It’s a common philosophy in property investment to start with the end in mind.
Unfortunately, this is often easier said than done, and loan structuring is one such overlooked strategy that could save investors tens of thousands of dollars over the course of their property investment journey.
While this article will outline some of the most useful strategies and structures that will benefit investors, please seek professional tax advice before making any changes to your loans as everyone’s individual circumstances are unique to them alone.
That’s why I always recommend using an investment savvy finance strategist to enhance your borrowing options.
1. Use an offset and borrow the maximum
You generally only have one opportunity to crystallise the maximum tax deductible property loan and that is when you first purchase the property.
You can’t contribute cash and borrow a lower amount and then subsequently increase the loan later because the purpose or use of the additional funds will determine whether the loans are tax deductible or not.
You should always also structure your finances to give you as much flexibility as possible.
While banks will normally try and sway you to using a redraw facility and not an offset as this is administratively easier for them, this strategy often leads to creating non deductible borrowings.
So it is nearly always the best approach to borrow the full cost of a property and deposit any additional cash you have in an offset account, which you can access whenever you like.
Only interest only
Structuring your loan repayments as interest only – and not principal and interest – can provide an array of benefits including:
- It allows you to accumulate all surplus cash in an offset instead of reducing the loan principal, which preserves the loan principal at its original value that might be important for future tax benefits.
This could also be appropriate for your home loan as your home may become an investment property one day, too.
- It reduces your financial commitment to the lowest level and leaves your options open.
2. Avoid cross-securitisation at all costs
Cross-securitisation is where the lender uses more than one property as security for a loan.
A simple example of cross-securitisation is where you have an investment loan secured by two properties – your home and your investment property.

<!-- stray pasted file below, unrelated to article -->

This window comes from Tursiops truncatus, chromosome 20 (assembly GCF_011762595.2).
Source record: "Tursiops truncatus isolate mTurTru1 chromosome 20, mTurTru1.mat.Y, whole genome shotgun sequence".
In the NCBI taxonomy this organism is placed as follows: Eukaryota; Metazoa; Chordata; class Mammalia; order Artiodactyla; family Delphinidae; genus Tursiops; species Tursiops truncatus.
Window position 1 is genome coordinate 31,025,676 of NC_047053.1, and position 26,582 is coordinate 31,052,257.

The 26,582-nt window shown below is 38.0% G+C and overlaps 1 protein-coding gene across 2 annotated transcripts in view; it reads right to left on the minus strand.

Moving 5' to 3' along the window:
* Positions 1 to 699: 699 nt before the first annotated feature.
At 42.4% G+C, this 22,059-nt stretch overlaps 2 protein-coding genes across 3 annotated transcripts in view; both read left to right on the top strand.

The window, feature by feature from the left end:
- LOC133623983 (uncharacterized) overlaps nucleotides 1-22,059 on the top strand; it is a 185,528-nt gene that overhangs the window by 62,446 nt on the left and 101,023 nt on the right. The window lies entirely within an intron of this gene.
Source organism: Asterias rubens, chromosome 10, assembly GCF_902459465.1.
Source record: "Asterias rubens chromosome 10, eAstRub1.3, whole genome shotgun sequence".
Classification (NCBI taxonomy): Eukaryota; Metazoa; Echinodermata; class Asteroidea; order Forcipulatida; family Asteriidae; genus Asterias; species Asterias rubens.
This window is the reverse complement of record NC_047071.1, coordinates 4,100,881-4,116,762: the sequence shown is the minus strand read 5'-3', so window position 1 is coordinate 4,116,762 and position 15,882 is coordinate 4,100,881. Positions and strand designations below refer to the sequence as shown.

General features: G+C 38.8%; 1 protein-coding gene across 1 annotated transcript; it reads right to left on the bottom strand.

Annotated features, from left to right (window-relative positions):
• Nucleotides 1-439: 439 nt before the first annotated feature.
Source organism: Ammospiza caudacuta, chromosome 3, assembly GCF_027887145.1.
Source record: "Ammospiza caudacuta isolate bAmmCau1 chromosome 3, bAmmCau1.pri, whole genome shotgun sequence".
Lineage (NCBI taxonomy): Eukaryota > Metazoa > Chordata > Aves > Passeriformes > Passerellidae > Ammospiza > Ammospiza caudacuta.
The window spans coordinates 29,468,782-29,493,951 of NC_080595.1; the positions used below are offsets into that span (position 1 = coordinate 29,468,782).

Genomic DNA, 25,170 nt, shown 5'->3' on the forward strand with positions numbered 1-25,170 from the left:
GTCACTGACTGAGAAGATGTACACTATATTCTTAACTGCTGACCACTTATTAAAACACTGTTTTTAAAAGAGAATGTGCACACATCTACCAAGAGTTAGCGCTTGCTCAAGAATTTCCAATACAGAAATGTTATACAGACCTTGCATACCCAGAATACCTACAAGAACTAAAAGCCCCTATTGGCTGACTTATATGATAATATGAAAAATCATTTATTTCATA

It’s vitally important to avoid cross-securitisation at all costs because:
- It doesn’t allow you to maximise borrowable equity (i.e. lack of control over valuations). By avoiding cross-securitisation you can determine which properties to revalue and when, whereas the banks will want to revalue all of them because they are financially linked to each other which, depending on the valuations, could negatively impact your borrowable equity.
- It ties you to a particular lender and reduces your flexibility.Having all your properties separately secured gives you more flexibility as you might be able to refinance one property to a new lender, which will probably help you maximise your borrowing capacity, too
- You have no control over sales proceeds and the bank can control any and all sales funds (if you sell a property) and force you to contribute it to repaying debts of their choice.
3. Diversify lenders where possible
Putting all your eggs in one basket is rarely a smart thing to do in many (if not all) things in life including dealing with banks.
So, there are many advantages with diversifying lenders, including:
- Sometimes a lender knows too much about you and therefore has too much control over your personal, business and investments.
- It is possible to better maximise your borrowing capacity by using multiple lenders – of course it’s still important to borrow within your defined limits.
- Banks are less likely to get “lazy” if they know they don’t have all of your business, so it keeps them on their toes and prevents them from becoming complacent.
- Bank property valuations commonly vary significantly from one bank to the next, so having a relationship with two or more banks will allow you to maximise your borrowable equity.
4. Always stagger fixed rate expires
Most investors will be long-term borrowers because they understand the advantages of holding property for as long as possible.
Taking a long-term view, it makes sense from time to time to fix mortgage interest rates, but it’s good rate management to stagger the expiry of fixed rates.
Doing this will give you more flexibility to review your interest rate management at regular intervals.
Of course an early payout could create exit penalties so your loan structure should take this into account to minimise or eliminate this penalty.
5. Business and pleasure don’t necessarily mix
For self-employed investors, sometimes having your business and private banking with the one bank might seem convenient.
The main problem with this scenario is that the bank has too much control and they know too much about you.
If you separate your business banking from your personal banking, you control the amount of information each side has, which is especially beneficial if your financial situation changes.
6. Get professional advice
With many financial matters, it makes sense to obtain professional advice when establishing your loans to ensure that you’re starting your property investment journey from the very best position.
By seeking the right professional advice and assistance, your property investment experience is likely to be smoother as well as more financially beneficial over the long-term.
Get the right advice…
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The article is general information only and is intended as educational material. Metropole Wealth Advisory nor its associated or related entitles, directors, officers or employees intend this material to be advice either actual or implied. You should not act on any of the above without first seeking specific advice taking into account your circumstances and objectives.